March 25, 2016
Mist Over Chang Mai Part 1
By Michael Gray
Earlier this year I received a gift that many expats often do not receive. My family made the long, expensive journey to visit me in my adopted home of Thailand. Recognizing that not everyone shares my love of the frenetic, after a few wonderful, chaotic days in Bangkok we headed far to the northwest to the sleepy city of Chang Mai. While it might seem strange to refer to a provincial capital with a population of almost 150,000 as sleepy, Chang Mai manages to meet that description with a combination of slow-motion living, and vast forests that make each neighborhood feel isolated, almost as if each was its very own city. Located in the highlands near the border with Myanmar, Chang Mai is significantly cooler than other parts of the Kingdom, offering a welcome respite from the blazing days of Bangkok and the south. It is not uncommon for the hills and valleys to be filled with mist, however the time I traveled there coincided with the time of year when crops are burned in Myanmar, leading me to wonder whether the mist was in fact mist rather than smoke.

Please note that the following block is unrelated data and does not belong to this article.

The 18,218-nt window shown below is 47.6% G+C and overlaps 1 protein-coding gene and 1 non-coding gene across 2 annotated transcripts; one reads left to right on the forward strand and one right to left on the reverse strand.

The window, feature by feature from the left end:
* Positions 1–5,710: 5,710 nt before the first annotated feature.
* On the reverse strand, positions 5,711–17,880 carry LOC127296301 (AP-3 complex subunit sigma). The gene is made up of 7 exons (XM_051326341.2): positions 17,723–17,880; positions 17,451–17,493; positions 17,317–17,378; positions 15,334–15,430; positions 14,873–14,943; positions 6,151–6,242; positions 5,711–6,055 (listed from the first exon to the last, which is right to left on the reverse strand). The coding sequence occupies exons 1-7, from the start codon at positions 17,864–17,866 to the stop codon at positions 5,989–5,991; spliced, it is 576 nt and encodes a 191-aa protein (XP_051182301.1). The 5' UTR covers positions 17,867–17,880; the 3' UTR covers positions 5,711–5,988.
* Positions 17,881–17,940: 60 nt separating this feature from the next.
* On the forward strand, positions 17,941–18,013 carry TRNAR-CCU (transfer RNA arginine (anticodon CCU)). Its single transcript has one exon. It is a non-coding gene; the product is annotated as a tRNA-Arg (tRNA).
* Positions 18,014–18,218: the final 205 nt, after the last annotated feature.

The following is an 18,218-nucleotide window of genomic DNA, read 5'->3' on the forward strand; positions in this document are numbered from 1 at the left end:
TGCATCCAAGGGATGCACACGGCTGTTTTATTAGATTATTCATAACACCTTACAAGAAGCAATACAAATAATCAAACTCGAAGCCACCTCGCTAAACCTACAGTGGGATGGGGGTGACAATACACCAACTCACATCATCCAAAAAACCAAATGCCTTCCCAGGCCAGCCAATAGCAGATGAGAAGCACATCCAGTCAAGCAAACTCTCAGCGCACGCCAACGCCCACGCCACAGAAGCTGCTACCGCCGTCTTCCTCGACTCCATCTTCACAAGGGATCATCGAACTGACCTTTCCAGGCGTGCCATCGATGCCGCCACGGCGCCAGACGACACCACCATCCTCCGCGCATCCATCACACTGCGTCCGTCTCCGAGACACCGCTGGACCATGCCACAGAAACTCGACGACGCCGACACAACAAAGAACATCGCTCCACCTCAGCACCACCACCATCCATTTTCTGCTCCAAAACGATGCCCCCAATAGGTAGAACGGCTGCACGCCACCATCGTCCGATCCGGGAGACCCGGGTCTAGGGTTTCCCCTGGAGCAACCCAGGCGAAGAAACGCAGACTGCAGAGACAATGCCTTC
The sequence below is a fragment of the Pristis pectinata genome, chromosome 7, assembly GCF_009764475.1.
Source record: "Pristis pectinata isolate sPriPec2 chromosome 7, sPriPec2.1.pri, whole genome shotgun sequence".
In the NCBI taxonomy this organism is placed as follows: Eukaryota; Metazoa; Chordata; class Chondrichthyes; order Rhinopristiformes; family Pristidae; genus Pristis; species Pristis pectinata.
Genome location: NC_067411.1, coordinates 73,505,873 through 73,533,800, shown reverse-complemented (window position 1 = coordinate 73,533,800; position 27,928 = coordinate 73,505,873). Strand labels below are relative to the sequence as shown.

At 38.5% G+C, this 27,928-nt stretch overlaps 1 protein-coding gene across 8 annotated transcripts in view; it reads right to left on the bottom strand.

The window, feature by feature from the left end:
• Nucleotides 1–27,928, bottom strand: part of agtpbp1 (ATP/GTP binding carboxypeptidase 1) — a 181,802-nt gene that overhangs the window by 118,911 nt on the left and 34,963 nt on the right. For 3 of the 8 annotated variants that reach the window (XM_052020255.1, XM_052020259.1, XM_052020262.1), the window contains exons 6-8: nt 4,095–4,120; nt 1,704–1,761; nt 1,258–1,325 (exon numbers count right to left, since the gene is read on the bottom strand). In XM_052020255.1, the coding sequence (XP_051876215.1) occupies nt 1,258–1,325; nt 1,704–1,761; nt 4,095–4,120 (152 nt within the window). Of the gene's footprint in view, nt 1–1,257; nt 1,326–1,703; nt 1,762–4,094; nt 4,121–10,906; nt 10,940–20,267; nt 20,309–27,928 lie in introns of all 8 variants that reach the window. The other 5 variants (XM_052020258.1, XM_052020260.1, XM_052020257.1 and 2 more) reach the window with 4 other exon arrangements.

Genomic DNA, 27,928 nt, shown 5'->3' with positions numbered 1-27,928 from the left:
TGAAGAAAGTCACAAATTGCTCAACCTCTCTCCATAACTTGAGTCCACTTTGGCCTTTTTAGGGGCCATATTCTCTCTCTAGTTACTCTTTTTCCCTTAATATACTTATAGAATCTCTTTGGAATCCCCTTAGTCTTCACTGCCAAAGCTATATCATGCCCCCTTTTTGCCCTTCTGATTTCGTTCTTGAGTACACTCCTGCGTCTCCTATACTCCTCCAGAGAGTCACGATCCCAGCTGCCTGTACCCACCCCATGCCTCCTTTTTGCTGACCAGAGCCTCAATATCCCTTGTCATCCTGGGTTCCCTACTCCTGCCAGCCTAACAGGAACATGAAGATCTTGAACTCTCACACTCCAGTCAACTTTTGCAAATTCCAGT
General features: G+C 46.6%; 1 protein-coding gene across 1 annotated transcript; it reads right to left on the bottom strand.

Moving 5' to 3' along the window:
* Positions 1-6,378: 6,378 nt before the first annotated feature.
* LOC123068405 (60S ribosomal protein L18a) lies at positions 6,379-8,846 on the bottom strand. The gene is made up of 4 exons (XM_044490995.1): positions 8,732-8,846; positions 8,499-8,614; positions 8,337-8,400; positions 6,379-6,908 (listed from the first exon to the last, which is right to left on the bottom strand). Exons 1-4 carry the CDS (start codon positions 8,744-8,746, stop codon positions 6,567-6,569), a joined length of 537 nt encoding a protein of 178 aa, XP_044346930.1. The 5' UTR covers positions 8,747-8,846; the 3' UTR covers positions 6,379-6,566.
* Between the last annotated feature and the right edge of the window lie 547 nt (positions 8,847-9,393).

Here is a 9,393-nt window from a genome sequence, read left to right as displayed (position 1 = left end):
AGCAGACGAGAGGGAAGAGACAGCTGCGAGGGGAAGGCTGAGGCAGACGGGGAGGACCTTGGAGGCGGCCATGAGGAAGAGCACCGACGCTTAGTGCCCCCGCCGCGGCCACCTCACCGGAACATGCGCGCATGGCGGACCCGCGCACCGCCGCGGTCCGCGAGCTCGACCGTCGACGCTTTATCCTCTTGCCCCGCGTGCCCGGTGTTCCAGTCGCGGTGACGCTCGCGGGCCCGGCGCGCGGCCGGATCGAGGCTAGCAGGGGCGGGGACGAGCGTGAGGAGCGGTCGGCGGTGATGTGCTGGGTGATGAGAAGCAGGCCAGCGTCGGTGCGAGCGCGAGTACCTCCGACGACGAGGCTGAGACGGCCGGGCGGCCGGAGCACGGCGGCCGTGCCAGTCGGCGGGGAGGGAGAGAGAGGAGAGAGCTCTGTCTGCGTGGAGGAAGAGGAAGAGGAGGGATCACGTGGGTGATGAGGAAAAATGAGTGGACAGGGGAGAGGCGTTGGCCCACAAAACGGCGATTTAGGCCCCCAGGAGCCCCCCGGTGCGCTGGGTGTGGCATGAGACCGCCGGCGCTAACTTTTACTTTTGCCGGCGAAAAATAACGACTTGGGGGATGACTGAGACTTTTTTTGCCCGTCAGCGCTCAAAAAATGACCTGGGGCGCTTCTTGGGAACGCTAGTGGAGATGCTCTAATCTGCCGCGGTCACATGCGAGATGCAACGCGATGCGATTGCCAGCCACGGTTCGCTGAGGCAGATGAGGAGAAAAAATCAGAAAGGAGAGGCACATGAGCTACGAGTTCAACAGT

After checking in and getting settled in our rooms, we took some time to explore the grounds. This particular hotel is very special, in that it grows fruits and vegetables on the property that can be had if you are willing to do the picking yourself. I sat on the porch as the sun set and reveled in the quiet that I knew would begin to itch at me if I remained more the four or five days. Chang Mai is a city of Buddhist temples, known as “wats” in the Kingdom. There are over 300 hundred to be seen. Needless to say we did not to get to see all of them. The one that truly stands out in my mind is Wat Chedi Luang. Built sometime in the 14th century, and only completed after the death of the king who commissioned it, Chedi Luang is truly striking. Made of pinkish stone that appears almost like brick, the shrine sits high above the ground on a large stone platform. You can almost feel the ancient air flowing off the temple in waves. At the base of each of four inaccessible staircases, sit a pair of what appear to be statues of either dragons or snakes. On an outer rim below the top of the stairs sit stone elephant statues worn down by the centuries. As I walked amongst the trees, the wild dogs, and the history, I saw people, both Thai and foreign, sitting in quite discussion with orange-clad monks. It seemed impolite to eavesdrop, so I remained at a distance, wondering what wisdom they were receiving. As my family wandered on their own, my mother hidden under a large hat, my father taking pictures, I sat in the shade and thought about how much it meant to me that they had come to visit. Being a new expat is a daunting experience, cutting ties and leaving your homeland behind isn’t easy. Having your loved ones travel thousands and thousands of miles, and bearing the expense such travel entails, is a humbling event worth cherishing as it shows their love for you, although it also shows their desire to have a vacation. It was the start of a beautiful trip filled with temples, delicious albeit mild cuisine when compared to the food of the south, and even the occasional elephant. However, it was only the start, and there was much more to see.